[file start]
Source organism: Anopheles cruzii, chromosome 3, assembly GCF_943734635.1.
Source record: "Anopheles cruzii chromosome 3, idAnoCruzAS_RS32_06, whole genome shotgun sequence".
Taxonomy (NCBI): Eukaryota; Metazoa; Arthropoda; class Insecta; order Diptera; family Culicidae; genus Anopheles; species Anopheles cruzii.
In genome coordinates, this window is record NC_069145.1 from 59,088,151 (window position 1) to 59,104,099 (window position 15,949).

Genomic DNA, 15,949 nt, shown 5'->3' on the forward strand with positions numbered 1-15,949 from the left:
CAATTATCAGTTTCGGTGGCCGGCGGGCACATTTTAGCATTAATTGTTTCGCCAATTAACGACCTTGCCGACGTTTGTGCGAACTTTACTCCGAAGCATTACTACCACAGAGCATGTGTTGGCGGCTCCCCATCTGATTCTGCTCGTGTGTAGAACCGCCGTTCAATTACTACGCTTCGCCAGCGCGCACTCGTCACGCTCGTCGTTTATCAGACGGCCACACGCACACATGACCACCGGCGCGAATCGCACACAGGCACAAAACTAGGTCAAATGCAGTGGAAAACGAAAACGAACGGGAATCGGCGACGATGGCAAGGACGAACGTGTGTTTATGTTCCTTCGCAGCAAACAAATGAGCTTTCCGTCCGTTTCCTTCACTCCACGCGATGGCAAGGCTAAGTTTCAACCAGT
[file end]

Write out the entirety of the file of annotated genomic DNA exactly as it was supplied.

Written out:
Source organism: Anopheles cruzii, chromosome 3, assembly GCF_943734635.1.
Source record: "Anopheles cruzii chromosome 3, idAnoCruzAS_RS32_06, whole genome shotgun sequence".
Taxonomy (NCBI): Eukaryota; Metazoa; Arthropoda; class Insecta; order Diptera; family Culicidae; genus Anopheles; species Anopheles cruzii.
In genome coordinates, this window is record NC_069145.1 from 59,088,151 (window position 1) to 59,104,099 (window position 15,949).

Genomic DNA, 15,949 nt, shown 5'->3' on the forward strand with positions numbered 1-15,949 from the left:
CAATTATCAGTTTCGGTGGCCGGCGGGCACATTTTAGCATTAATTGTTTCGCCAATTAACGACCTTGCCGACGTTTGTGCGAACTTTACTCCGAAGCATTACTACCACAGAGCATGTGTTGGCGGCTCCCCATCTGATTCTGCTCGTGTGTAGAACCGCCGTTCAATTACTACGCTTCGCCAGCGCGCACTCGTCACGCTCGTCGTTTATCAGACGGCCACACGCACACATGACCACCGGCGCGAATCGCACACAGGCACAAAACTAGGTCAAATGCAGTGGAAAACGAAAACGAACGGGAATCGGCGACGATGGCAAGGACGAACGTGTGTTTATGTTCCTTCGCAGCAAACAAATGAGCTTTCCGTCCGTTTCCTTCACTCCACGCGATGGCAAGGCTAAGTTTCAACCAGT